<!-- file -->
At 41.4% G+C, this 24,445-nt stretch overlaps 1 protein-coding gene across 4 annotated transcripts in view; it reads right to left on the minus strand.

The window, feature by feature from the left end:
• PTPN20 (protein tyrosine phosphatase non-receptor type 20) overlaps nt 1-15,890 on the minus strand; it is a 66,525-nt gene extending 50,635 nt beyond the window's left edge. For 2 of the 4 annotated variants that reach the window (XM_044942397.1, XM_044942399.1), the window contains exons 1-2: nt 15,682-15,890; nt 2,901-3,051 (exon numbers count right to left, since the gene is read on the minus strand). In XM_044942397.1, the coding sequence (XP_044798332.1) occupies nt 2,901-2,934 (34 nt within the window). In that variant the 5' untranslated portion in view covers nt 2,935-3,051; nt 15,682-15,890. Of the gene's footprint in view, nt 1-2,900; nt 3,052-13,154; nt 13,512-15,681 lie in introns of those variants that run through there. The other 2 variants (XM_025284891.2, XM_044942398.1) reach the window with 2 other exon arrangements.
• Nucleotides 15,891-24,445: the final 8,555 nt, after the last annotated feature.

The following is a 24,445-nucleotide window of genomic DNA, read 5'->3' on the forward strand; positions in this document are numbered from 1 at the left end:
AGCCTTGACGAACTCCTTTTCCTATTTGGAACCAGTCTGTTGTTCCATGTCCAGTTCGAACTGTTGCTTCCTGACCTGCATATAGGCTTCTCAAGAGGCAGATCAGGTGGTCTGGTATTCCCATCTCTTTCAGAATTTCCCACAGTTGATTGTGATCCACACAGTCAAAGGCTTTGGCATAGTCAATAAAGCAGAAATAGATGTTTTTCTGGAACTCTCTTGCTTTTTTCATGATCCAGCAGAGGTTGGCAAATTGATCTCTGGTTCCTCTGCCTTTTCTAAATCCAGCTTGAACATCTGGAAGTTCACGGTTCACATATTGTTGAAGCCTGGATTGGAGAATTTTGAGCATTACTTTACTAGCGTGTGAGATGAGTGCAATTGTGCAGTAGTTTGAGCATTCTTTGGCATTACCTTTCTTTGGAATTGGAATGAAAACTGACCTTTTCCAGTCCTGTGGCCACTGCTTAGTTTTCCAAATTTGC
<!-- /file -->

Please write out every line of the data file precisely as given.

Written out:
At 41.4% G+C, this 24,445-nt stretch overlaps 1 protein-coding gene across 4 annotated transcripts in view; it reads right to left on the minus strand.

The window, feature by feature from the left end:
• PTPN20 (protein tyrosine phosphatase non-receptor type 20) overlaps nt 1-15,890 on the minus strand; it is a 66,525-nt gene extending 50,635 nt beyond the window's left edge. For 2 of the 4 annotated variants that reach the window (XM_044942397.1, XM_044942399.1), the window contains exons 1-2: nt 15,682-15,890; nt 2,901-3,051 (exon numbers count right to left, since the gene is read on the minus strand). In XM_044942397.1, the coding sequence (XP_044798332.1) occupies nt 2,901-2,934 (34 nt within the window). In that variant the 5' untranslated portion in view covers nt 2,935-3,051; nt 15,682-15,890. Of the gene's footprint in view, nt 1-2,900; nt 3,052-13,154; nt 13,512-15,681 lie in introns of those variants that run through there. The other 2 variants (XM_025284891.2, XM_044942398.1) reach the window with 2 other exon arrangements.
• Nucleotides 15,891-24,445: the final 8,555 nt, after the last annotated feature.

The following is a 24,445-nucleotide window of genomic DNA, read 5'->3' on the forward strand; positions in this document are numbered from 1 at the left end:
AGCCTTGACGAACTCCTTTTCCTATTTGGAACCAGTCTGTTGTTCCATGTCCAGTTCGAACTGTTGCTTCCTGACCTGCATATAGGCTTCTCAAGAGGCAGATCAGGTGGTCTGGTATTCCCATCTCTTTCAGAATTTCCCACAGTTGATTGTGATCCACACAGTCAAAGGCTTTGGCATAGTCAATAAAGCAGAAATAGATGTTTTTCTGGAACTCTCTTGCTTTTTTCATGATCCAGCAGAGGTTGGCAAATTGATCTCTGGTTCCTCTGCCTTTTCTAAATCCAGCTTGAACATCTGGAAGTTCACGGTTCACATATTGTTGAAGCCTGGATTGGAGAATTTTGAGCATTACTTTACTAGCGTGTGAGATGAGTGCAATTGTGCAGTAGTTTGAGCATTCTTTGGCATTACCTTTCTTTGGAATTGGAATGAAAACTGACCTTTTCCAGTCCTGTGGCCACTGCTTAGTTTTCCAAATTTGC